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A bit of an americanized touch to the traditional kiseru pipe, for the discerning Japanophilie that is a bit of a redneck at heart. A bit of warning, I'm not a good craftsman by any means  so if any improvements or criticism can be suggested in the comments than please don't hesitate.
The traditional koiki tobacco for that extra piece of authenticity can be purchased https://medwakh.com/koiki-kizami.html, but any mild, fine cut tobacco may be used (my friend's grandfather's choice was Dutch Masters Palma cigars cut hair fine with a razor ).

Step 1: Things You'll Need

Parts list:
Copper tubing ( Can't vouch for any other caliber, but 1/4 tubing worked fine for 9mm)
A spent, deprimed brass shell ( I used 9mm, but any will do. Brownie points for the first who uses .50 BMG.)
Piece of bamboo, reed or a dowel 
Cigarette tip holder (I used a plastic one from a Black and Mild cigarette because I had it lying around, but a wood tipped one would have looked better.)

Tools:
Pliers
A saw
Sandpaper
Files
A mini file handle or dowel about 2x the size of the shell case
Drill
Coat hanger or similar gauge wire
Hammer
Vise

Other things: 
Vinegar ( any acid will do like lemon juice, citric acid, pickle juice, etc.)
Non-toxic flux ( I used pine sap in alcohol solution from my back yard.)
Silver solder

Step 2: Annealing and Cleaning the Copper and Brass

This step is simple, just heat the pipes and shell cherry red and chuck them into a cup full of vinigar or acid of choice overnight. 

Step 3: Mark and Cut Out the Tubing

Trace the shell onto pipe the using it as a template to mark it and cut it out . For this its better to err on the side of too small than too large, because in the next step we'll be beating the pipe to into shape anyway.

Step 4: Work the Tubing to Make the Angle

This is a bit hard to explain, take a screw that is a bit smaller than the shell and clamp it down, then hammer the pipe to make a lip on the edge, working with a downward motion. Fit the base of the shell to it and adjust accordingly, filing away the excess or beating at an increased angle.

Step 5: Making the Die for the Bowl

Take a mini file handle or anything that is about two times wider than the shell and slope the sides by attaching it to a drill with a snapped off wood screw, whittle it down with a saw and than file or sand it smooth.

Step 6: Forming the Bowl

Take the needle nose pliers, put them in the case mouth and slowly open them until the case is as wide as you can make it. Be sure to do so evenly and slowly. Then hammer it as centered as possible, occasionally checking to make sure the distribution is even. If it gets lopsided hit where the mold is lower to fix the problem. To make a  lip to prevent the edges from deforming carefully face the case mouth down on a smooth surface and gently hammer it until the outer edges flare out flat. Fold it into itself by either tapping it or use non marring pliers.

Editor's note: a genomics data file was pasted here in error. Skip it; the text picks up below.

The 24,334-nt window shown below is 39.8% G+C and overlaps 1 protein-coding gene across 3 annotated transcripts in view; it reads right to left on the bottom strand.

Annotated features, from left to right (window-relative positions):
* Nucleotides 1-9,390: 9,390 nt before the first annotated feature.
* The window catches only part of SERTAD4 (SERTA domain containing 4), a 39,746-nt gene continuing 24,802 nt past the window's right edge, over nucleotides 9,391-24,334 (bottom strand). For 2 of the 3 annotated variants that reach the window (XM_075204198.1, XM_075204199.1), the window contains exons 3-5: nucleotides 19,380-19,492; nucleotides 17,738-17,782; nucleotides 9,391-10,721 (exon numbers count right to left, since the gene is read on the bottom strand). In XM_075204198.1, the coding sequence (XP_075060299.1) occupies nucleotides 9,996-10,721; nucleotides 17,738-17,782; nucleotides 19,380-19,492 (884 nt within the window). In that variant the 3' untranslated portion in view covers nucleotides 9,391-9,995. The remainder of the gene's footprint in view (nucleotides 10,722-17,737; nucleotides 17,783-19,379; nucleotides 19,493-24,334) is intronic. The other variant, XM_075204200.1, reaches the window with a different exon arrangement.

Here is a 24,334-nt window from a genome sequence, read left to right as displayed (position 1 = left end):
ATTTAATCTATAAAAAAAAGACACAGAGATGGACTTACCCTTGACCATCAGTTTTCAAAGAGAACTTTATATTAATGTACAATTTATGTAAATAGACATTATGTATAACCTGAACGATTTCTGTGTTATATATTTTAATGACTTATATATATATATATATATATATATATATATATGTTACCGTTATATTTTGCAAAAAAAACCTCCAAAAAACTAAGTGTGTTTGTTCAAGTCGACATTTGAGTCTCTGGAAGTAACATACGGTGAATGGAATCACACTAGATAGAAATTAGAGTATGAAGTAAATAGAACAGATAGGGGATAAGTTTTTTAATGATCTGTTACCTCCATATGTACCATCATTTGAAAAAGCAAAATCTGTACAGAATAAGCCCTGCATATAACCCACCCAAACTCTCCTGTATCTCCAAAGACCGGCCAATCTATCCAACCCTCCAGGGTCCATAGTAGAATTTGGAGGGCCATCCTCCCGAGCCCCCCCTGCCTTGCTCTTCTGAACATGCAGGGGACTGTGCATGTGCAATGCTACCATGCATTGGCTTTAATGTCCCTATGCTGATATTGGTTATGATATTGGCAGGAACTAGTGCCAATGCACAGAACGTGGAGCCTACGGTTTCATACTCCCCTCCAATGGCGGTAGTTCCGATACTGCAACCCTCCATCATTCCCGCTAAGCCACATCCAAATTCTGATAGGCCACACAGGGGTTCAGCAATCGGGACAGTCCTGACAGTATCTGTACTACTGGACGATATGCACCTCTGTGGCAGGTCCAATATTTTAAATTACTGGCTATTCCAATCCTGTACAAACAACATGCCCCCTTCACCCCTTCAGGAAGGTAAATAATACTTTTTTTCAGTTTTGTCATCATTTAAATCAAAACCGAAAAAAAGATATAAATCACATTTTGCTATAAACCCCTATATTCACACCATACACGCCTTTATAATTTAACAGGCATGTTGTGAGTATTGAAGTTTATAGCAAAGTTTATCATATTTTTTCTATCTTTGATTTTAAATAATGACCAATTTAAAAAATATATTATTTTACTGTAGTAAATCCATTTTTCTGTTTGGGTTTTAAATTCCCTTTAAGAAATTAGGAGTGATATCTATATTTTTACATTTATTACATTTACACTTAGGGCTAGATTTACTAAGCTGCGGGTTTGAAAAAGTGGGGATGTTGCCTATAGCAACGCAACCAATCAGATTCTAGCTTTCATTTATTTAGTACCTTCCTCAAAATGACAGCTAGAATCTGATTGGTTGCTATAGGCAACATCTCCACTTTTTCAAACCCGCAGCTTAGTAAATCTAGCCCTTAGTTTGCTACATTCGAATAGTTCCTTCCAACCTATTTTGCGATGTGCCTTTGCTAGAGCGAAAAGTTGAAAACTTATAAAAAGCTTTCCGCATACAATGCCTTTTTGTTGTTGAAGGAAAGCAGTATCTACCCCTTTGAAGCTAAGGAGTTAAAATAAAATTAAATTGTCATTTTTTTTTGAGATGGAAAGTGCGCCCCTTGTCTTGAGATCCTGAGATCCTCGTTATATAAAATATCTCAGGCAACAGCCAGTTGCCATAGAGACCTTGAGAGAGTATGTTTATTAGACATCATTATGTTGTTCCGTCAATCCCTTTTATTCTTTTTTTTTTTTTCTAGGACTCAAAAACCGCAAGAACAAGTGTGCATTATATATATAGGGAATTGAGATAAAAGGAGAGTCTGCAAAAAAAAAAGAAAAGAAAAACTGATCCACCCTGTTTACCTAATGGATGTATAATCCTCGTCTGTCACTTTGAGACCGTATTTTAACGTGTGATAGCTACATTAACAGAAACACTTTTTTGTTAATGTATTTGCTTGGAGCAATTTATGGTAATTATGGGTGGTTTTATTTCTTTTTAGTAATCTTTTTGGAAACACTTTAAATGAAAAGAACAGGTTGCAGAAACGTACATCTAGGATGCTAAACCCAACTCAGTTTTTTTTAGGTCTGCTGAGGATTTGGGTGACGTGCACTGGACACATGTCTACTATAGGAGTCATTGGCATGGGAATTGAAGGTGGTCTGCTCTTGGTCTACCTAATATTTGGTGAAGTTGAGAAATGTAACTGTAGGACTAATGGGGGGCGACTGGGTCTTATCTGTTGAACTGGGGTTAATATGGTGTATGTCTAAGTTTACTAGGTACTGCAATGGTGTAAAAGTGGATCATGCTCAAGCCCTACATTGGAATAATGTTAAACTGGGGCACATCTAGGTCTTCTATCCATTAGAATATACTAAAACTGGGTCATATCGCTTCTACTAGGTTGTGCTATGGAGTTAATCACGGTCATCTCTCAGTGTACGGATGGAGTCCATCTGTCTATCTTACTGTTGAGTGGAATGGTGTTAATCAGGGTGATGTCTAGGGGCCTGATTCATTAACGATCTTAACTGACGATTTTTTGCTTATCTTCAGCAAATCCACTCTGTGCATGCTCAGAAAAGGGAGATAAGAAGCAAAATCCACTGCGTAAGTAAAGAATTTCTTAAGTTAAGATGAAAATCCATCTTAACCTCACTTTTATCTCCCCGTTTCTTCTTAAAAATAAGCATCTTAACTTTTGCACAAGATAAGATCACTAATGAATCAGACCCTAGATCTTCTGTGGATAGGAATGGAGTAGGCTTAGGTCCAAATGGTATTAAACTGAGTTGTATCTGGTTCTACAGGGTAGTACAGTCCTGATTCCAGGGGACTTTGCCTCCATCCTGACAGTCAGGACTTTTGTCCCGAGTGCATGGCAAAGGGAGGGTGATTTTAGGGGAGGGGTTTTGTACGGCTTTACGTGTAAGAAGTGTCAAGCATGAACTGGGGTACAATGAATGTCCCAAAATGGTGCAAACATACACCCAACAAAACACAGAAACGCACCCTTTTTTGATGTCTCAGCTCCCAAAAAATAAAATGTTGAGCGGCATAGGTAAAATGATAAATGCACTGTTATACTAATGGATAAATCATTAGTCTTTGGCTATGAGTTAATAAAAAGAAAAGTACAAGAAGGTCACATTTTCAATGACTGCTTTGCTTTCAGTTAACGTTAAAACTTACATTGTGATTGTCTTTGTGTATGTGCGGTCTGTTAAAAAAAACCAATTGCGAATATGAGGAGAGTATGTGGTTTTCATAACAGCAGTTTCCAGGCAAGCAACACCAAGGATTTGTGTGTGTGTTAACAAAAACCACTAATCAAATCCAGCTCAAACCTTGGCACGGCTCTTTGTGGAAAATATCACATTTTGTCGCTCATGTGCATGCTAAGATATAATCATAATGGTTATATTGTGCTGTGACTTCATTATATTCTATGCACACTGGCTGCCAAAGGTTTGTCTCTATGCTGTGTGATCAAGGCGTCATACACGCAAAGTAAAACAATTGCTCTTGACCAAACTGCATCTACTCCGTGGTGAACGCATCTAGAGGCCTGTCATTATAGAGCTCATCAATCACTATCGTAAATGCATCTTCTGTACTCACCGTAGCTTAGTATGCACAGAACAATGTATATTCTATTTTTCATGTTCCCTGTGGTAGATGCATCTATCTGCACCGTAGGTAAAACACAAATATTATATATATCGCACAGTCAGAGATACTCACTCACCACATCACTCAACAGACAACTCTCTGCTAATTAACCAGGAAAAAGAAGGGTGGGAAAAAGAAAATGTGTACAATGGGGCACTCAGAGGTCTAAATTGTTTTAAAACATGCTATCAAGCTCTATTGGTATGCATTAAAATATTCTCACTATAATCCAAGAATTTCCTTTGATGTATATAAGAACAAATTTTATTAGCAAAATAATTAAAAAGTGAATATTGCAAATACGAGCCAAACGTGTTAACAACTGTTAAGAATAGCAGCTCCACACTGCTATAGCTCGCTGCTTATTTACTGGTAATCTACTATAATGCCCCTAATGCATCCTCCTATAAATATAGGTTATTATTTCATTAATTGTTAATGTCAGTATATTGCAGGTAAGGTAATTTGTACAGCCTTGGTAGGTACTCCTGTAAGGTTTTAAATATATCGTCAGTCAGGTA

Step 7: Soldering the Pipe Pieces

Sand the shell and the inside of the pipe and apply the flux (if you don't have access to a non toxic flux use denatured alcohol that is at least 90% or better yet the 100% alcohol for stripping paint and dissolve 1 part ground pine sap to 3 parts alcohol) and solder the the shell and pipe together, using extra to ensure a good seal. I had to use a stove because I can't have nice things without running them over with my car.
I couldn't take pictures of the process but what I learned <s>in boating school</s> is that I really suck at soldering (brazing?)  and that the best policy for me was to just glob it on  and file the excess off later. 

Step 8: About the Stem

The stem can be either made from a reed or bamboo or a piece of wood.  For making a reed stem it is as simple as going out, finding a piece that fits the pipe fittings, curing it somewhere dry and shaded and fitting it on the pipe pieces maybe sanding down to fit.
This isn't practical for anyone not near a source of reed or bamboo so to make one from a dowel or a branch slightly larger than the pipes. If your using a branch make sure that it is either completely dry or just cure it somewhere dry for a week or two.

Step 9: Burning Out the Dowel or Branch Stem

Get a coat hanger and cut it at an angle so it has a sharp tip. Heat it red hot with a stove or propane torch and slowly burn your way through (wrap it in a cloth, the wood get very hot) I used a dowel but in retrospect it would have been better to use a branch. This will take time just go with slow and even pressure, being mindful of where the grain goes on the wood or else you will pop it out through the sides like mine. I just cut it down and used it anyway. 

Step 10: Finishing

To color the stem a nice brown hold it over a flame until you reach the desired color and seal with beeswax. You can leave the pipe bits work darkened for the effect or you can polish it with some emery cloth. After that just attach the pipe bowl and mouthpiece to the ends of your hollowed out dowel/ stick/ reed, sanding down if necessary to fit.
Congratulations! You now have a classy pipe that can be flaunted at a shooting range or a comic con. Just be careful of where the bowl is, it can burn you pretty bad and char through clothes, but it will cool down in a couple seconds after smoking.
Sweet pipe. <br>When you are burning out the stem if you turn the stem to the left and turn the hanger wire to the right at the same time the hole will self center. <br>Make sure to use lead-free solder. Breathing lead fumes can be hazardous to your health. <br>
Pretty classy looking pipes those, nice!